Laboratory Exercise 18
Skeletal Muscle Structure

FIGURE LABELS

Figure 18.2 1. Fascicle 7. Perimysium 2. Muscle fibers (cells) 8. Endomysium 3. Sarcolemma (cell membrane) 9. Nucleus 4. Tendon 10. Sarcoplasmic reticulum 5. Fascia 11. Myofibrils 6. Epimysium 12. Filaments
Figure 18.3 1. Myofibrils 6. Mitochondria 2. Cisternae of sarcoplasmic reticulum7. Myofilaments (filaments) 3. Sarcoplasmic reticulum 8. Sarcoplasm 4. Transverse tubules 9. Sarcolemma 5. Openings into transverse tubules 10. Nucleus

Laboratory Report Answers

Part A 1. n 8. d 2. k 9. j 3. e 10. c 4. h 11. l 5. b 12. m 6. a 13. g 7. i 14. f
Part B (figure 18.4) 1. Z line 2. I band 3. A band 4. Sarcomere
Part C 1. origin 5. prime mover 2. insertion 6. synergists 3. two heads 7. prime movers 4. biceps brachii
Laboratory Exercise 19
Muscles of the Face, Head, and Neck

FIGURE LABELS

Figure 19.1 1. Frontalis 6. Orbicularis oculi 2. Occipitalis 7. Zygomaticus 3. Masseter 8. Buccinator 4. Sternocleidomastoid 9. Orbicularis oris 5. Temporalis 10. Platysma
Figure 19.2 1. Semispinalis capitis 2. Splenius capitis

Laboratory Report Answers

Part A 1. zygomaticus 5. orbicularis oculi 2. buccinator 6. sternocleidomastoid 3. orbicularis oris 7. platysma 4. close the lower jaw (as in biting)
Part B 1. epicranius 6. platysma 2. zygomaticus 7. temporalis 3. masseter 8. splenius capitis 4. sternocleidomastoid 9. semispinalis capitis 5. buccinator

[pic]Critical Thinking Application Answers

Part C (figure 19.3) 1. Epicranius (frontalis) 4. Orbicularis oris 2. Zygomaticus 5. Platysma 3. Orbicularis oculi
Laboratory Exercise 20
Muscles of the Chest, Shoulder, and Upper Limb

FIGURE LABELS

Figure 20.1 1. Trapezius 2. Deltoid 3. Latissimus dorsi 4. Levator scapulae 5. Supraspinatus 6. Infraspinatus 7. Teres minor 8. Teres major 9. Rhomboideus major
Figure 20.2 1. Pectoralis minor 2. Internal intercostal 3. Serratus anterior 4. Trapezius 5. Deltoid 6. Pectoralis major
Figure 20.3a 1. Levator scapulae 2. Supraspinatus 3. Deltoid 4. Infraspinatus 5. Teres minor 6. Teres major 7. Triceps brachii
Figure 20.3b 1. Deltoid 2. Biceps brachii 3. Subscapularis 4. Coracobrachialis 5. Brachialis
Figure 20.4a 1. Biceps brachii 2. Brachialis 3. Supinator 4. Pronator teres 5. Brachioradialis 6. Extensor carpi radialis longus 7. Flexor carpi radialis 8. Palmaris longus 9. Flexor carpi ulnaris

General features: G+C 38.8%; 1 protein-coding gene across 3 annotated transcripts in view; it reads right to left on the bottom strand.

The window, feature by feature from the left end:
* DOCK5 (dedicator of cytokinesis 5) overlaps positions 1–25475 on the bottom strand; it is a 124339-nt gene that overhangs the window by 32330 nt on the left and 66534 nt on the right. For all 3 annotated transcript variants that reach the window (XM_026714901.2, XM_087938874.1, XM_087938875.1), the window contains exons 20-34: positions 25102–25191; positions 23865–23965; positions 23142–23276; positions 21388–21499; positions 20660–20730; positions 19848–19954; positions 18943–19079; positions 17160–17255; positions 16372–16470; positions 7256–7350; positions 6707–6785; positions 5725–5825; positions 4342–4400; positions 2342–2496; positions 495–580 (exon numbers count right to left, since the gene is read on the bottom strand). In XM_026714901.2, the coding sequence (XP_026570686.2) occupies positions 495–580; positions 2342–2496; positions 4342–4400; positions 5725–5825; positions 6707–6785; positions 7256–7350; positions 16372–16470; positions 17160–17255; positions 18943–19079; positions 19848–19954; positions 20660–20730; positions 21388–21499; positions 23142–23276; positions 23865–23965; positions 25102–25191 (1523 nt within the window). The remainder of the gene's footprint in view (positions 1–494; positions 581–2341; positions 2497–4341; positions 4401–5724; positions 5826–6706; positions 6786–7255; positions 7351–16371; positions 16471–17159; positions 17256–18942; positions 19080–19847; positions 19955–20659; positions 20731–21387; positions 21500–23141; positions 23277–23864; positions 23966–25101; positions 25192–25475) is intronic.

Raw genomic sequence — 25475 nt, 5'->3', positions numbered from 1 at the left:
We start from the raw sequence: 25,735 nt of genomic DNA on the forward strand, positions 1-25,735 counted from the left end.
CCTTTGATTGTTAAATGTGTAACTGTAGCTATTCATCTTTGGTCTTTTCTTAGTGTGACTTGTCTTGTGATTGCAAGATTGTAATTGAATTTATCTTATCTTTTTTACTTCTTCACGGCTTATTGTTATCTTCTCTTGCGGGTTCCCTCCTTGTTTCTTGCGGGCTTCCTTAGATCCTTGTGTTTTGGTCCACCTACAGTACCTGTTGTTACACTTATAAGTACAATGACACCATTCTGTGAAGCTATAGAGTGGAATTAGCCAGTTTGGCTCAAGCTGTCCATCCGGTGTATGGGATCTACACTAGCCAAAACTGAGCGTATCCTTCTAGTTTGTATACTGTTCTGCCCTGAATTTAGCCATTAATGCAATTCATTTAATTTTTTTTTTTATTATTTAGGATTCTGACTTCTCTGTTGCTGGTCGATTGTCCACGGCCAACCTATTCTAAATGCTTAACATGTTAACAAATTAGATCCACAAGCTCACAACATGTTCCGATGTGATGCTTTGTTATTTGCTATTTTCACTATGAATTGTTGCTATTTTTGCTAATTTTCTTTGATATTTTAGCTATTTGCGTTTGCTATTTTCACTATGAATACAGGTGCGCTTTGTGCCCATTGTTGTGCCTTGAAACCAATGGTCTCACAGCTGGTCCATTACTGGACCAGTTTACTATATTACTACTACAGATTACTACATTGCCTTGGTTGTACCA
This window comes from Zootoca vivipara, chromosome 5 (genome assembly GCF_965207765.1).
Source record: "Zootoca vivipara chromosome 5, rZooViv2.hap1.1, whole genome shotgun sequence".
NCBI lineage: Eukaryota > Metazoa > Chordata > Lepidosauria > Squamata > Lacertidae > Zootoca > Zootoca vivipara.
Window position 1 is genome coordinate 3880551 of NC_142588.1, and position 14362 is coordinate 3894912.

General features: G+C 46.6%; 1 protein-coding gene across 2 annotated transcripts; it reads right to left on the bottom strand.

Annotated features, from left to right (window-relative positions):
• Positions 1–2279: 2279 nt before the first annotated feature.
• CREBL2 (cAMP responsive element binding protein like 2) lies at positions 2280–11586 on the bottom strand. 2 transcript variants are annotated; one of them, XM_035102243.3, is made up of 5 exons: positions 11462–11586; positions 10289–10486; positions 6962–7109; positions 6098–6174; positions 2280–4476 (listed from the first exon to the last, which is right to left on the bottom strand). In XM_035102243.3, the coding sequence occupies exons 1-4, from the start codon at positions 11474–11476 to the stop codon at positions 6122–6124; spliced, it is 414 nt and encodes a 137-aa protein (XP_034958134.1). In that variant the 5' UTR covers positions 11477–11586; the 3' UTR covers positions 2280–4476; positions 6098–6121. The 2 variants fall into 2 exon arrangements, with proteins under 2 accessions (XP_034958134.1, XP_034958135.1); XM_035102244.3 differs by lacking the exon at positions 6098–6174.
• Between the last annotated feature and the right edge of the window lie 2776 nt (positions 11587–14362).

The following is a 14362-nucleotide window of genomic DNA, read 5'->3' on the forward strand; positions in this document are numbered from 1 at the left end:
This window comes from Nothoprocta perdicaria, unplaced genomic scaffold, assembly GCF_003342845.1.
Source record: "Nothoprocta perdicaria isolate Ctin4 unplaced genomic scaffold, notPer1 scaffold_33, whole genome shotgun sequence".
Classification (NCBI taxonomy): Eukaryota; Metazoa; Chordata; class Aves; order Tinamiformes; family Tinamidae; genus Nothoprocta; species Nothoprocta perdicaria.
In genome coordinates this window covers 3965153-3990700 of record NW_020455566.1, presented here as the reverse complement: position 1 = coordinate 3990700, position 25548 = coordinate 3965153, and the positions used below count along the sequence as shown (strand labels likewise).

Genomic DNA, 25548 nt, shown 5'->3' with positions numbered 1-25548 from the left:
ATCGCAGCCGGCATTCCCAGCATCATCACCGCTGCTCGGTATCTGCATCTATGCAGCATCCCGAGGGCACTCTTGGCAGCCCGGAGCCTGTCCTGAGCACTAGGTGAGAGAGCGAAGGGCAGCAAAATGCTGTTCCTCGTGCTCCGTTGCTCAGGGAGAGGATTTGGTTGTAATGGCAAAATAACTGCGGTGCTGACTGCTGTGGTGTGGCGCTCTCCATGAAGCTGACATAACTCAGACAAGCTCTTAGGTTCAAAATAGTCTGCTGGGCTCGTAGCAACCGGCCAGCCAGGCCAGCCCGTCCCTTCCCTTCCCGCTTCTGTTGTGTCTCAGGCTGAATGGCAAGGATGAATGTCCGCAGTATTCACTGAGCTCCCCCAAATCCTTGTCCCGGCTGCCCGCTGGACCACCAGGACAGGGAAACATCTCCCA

10. Pronator quadratus
Figure 20.4b 1. Triceps brachii 2. Flexor carpi ulnaris 3. Extensor carpi ulnaris 4. Brachioradialis 5. Extensor carpi radialis longus 6. Extensor carpi radialis brevis 7. Extensor digitorum

Laboratory Report Answers

Part A 1. c 2. h 3. e 4. k 5. j 6. i 7. m 8. l 9. a
10. b 11. o
12. n
13. d
14. g
15. f
Part B 1. rhomboideus major 2. serratus anterior 3. pectoralis minor 4. coracobrachialis 5. teres major 6. subscapularis 7. teres minor 8. brachialis 9. pronator teres
10. pronator quadratus
11. brachioradialis 12. flexor carpi radialis
13. palmaris longus
14. extensor carpi radialis longus
15. extensor carpi ulnaris

[pic] Critical Thinking Application Answers

Part C (figure 20.5) 1. Trapezius 2. Deltoid 3. Pectoralis major 4. Rectus abdominis 5. Sternocleidomastoid 6. Biceps brachii 7. Serratus anterior 8. External oblique 9. Deltoid 10. Trapezius 11. Infraspinatus 12. Biceps brachii 13. Triceps brachii 14. Latissimus dorsi 15. Pectoralis major 16. Serratus anterior 17. Biceps brachii 18. Trapezius 19. Deltoid 20. Triceps brachii 21. Brachioradialis

Laboratory Exercise 21
Muscles of the Abdominal wall and pelvic outlet

FIGURE LABELS

Figure 21.1 1. Rectus abdominis 2. Internal oblique 3. Transversus abdominis 4. External oblique
Figure 21.2 1. Ischiocavernosus 4. Levator ani 2. Bulbospongiosus 5. Gluteus maximus 3. Superficial transversus perinei 6. External anal sphincter
Figure 21.3 1. Ischiocavernosus 4. Levator ani 2. Bulbospongiosus 5. Gluteus maximus 3. Superficial transversus perinei 6. External anal sphincter

[pic]Critical Thinking Application Answer